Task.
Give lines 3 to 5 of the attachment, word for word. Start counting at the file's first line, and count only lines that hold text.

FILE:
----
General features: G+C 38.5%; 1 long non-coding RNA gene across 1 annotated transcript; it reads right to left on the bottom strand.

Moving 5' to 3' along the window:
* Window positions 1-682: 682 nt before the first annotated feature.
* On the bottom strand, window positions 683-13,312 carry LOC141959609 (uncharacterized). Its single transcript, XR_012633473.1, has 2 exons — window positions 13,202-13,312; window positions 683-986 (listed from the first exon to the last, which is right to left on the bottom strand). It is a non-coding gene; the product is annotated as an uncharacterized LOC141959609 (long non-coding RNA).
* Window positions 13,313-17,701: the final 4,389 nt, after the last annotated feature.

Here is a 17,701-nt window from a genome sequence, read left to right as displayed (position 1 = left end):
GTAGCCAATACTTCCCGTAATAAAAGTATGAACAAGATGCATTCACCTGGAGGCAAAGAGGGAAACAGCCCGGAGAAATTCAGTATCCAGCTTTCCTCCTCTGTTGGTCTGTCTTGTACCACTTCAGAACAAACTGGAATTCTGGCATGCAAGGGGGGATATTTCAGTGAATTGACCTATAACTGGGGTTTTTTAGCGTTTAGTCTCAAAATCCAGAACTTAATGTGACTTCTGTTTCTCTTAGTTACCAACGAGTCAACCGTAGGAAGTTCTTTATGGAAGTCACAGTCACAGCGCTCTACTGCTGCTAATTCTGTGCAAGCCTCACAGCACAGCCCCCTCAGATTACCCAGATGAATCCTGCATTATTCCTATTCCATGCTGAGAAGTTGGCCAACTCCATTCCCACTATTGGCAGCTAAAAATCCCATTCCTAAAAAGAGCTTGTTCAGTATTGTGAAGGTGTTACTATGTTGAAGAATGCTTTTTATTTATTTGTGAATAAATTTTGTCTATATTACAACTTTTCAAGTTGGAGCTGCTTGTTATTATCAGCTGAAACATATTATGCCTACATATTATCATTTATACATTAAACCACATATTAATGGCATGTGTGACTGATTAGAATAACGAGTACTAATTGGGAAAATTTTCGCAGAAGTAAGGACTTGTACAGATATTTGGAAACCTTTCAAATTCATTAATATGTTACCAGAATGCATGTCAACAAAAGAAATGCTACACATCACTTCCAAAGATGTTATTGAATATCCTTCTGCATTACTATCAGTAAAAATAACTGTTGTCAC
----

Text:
* Window positions 1-682: 682 nt before the first annotated feature.
* On the bottom strand, window positions 683-13,312 carry LOC141959609 (uncharacterized). Its single transcript, XR_012633473.1, has 2 exons — window positions 13,202-13,312; window positions 683-986 (listed from the first exon to the last, which is right to left on the bottom strand). It is a non-coding gene; the product is annotated as an uncharacterized LOC141959609 (long non-coding RNA).
* Window positions 13,313-17,701: the final 4,389 nt, after the last annotated feature.